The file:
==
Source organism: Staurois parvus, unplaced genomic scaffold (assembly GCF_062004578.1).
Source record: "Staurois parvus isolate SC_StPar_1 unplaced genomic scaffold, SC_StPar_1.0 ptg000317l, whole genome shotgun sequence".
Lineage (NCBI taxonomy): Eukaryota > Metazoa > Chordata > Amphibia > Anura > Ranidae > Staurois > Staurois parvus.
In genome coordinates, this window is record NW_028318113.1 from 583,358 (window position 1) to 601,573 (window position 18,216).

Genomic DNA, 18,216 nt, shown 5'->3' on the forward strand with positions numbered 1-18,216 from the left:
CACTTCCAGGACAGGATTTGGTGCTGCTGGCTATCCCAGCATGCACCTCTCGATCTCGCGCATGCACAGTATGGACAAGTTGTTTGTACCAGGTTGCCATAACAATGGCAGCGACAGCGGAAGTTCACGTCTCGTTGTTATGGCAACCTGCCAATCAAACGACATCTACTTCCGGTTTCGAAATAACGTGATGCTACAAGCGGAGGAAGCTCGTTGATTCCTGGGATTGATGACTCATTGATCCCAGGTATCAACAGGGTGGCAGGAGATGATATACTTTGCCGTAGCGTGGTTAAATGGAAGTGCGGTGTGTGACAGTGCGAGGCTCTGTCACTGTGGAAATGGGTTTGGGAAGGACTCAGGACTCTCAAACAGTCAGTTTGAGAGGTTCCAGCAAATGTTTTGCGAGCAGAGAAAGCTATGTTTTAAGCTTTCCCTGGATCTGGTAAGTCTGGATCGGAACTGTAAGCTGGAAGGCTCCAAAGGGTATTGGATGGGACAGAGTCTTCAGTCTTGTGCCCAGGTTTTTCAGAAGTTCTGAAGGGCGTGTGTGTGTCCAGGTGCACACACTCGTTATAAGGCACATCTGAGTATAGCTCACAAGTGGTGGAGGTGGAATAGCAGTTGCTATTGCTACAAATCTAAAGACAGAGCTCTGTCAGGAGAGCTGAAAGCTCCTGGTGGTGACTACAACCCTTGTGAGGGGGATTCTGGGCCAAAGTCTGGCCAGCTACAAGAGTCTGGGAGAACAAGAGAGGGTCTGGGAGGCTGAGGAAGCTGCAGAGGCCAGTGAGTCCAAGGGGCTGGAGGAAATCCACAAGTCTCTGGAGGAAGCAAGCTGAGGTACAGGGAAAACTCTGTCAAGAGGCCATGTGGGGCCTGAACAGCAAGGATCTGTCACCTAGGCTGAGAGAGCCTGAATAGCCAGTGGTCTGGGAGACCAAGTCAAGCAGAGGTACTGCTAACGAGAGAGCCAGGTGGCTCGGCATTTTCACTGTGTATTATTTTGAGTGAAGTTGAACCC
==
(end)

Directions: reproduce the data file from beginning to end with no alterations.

Source organism: Staurois parvus, unplaced genomic scaffold (assembly GCF_062004578.1).
Source record: "Staurois parvus isolate SC_StPar_1 unplaced genomic scaffold, SC_StPar_1.0 ptg000317l, whole genome shotgun sequence".
Lineage (NCBI taxonomy): Eukaryota > Metazoa > Chordata > Amphibia > Anura > Ranidae > Staurois > Staurois parvus.
In genome coordinates, this window is record NW_028318113.1 from 583,358 (window position 1) to 601,573 (window position 18,216).

Genomic DNA, 18,216 nt, shown 5'->3' on the forward strand with positions numbered 1-18,216 from the left:
CACTTCCAGGACAGGATTTGGTGCTGCTGGCTATCCCAGCATGCACCTCTCGATCTCGCGCATGCACAGTATGGACAAGTTGTTTGTACCAGGTTGCCATAACAATGGCAGCGACAGCGGAAGTTCACGTCTCGTTGTTATGGCAACCTGCCAATCAAACGACATCTACTTCCGGTTTCGAAATAACGTGATGCTACAAGCGGAGGAAGCTCGTTGATTCCTGGGATTGATGACTCATTGATCCCAGGTATCAACAGGGTGGCAGGAGATGATATACTTTGCCGTAGCGTGGTTAAATGGAAGTGCGGTGTGTGACAGTGCGAGGCTCTGTCACTGTGGAAATGGGTTTGGGAAGGACTCAGGACTCTCAAACAGTCAGTTTGAGAGGTTCCAGCAAATGTTTTGCGAGCAGAGAAAGCTATGTTTTAAGCTTTCCCTGGATCTGGTAAGTCTGGATCGGAACTGTAAGCTGGAAGGCTCCAAAGGGTATTGGATGGGACAGAGTCTTCAGTCTTGTGCCCAGGTTTTTCAGAAGTTCTGAAGGGCGTGTGTGTGTCCAGGTGCACACACTCGTTATAAGGCACATCTGAGTATAGCTCACAAGTGGTGGAGGTGGAATAGCAGTTGCTATTGCTACAAATCTAAAGACAGAGCTCTGTCAGGAGAGCTGAAAGCTCCTGGTGGTGACTACAACCCTTGTGAGGGGGATTCTGGGCCAAAGTCTGGCCAGCTACAAGAGTCTGGGAGAACAAGAGAGGGTCTGGGAGGCTGAGGAAGCTGCAGAGGCCAGTGAGTCCAAGGGGCTGGAGGAAATCCACAAGTCTCTGGAGGAAGCAAGCTGAGGTACAGGGAAAACTCTGTCAAGAGGCCATGTGGGGCCTGAACAGCAAGGATCTGTCACCTAGGCTGAGAGAGCCTGAATAGCCAGTGGTCTGGGAGACCAAGTCAAGCAGAGGTACTGCTAACGAGAGAGCCAGGTGGCTCGGCATTTTCACTGTGTATTATTTTGAGTGAAGTTGAACCC